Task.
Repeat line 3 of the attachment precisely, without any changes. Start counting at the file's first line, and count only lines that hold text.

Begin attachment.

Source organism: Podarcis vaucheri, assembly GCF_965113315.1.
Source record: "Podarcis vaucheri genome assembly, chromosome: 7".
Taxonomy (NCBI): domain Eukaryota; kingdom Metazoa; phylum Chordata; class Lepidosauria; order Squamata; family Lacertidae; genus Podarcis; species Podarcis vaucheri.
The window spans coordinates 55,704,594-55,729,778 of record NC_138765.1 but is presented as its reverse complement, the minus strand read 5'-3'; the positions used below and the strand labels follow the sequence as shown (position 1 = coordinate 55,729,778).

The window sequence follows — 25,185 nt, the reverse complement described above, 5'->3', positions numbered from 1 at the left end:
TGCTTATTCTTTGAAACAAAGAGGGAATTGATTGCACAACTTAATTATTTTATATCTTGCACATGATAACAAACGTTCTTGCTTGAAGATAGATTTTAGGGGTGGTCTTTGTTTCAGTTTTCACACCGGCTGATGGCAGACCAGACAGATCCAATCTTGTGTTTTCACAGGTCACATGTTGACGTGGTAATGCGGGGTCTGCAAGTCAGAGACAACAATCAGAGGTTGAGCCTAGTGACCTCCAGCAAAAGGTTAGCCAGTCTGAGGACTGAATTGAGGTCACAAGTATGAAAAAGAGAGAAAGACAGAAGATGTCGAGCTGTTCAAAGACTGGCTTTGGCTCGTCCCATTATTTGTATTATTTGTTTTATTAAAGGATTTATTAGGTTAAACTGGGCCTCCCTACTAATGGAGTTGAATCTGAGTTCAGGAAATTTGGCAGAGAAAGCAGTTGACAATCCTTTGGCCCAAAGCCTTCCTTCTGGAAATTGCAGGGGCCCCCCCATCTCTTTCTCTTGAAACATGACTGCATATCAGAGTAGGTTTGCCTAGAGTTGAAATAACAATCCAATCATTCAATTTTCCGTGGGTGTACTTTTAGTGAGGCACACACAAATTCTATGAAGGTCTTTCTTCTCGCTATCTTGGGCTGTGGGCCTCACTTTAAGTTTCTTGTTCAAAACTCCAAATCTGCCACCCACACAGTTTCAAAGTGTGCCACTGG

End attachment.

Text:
Taxonomy (NCBI): domain Eukaryota; kingdom Metazoa; phylum Chordata; class Lepidosauria; order Squamata; family Lacertidae; genus Podarcis; species Podarcis vaucheri.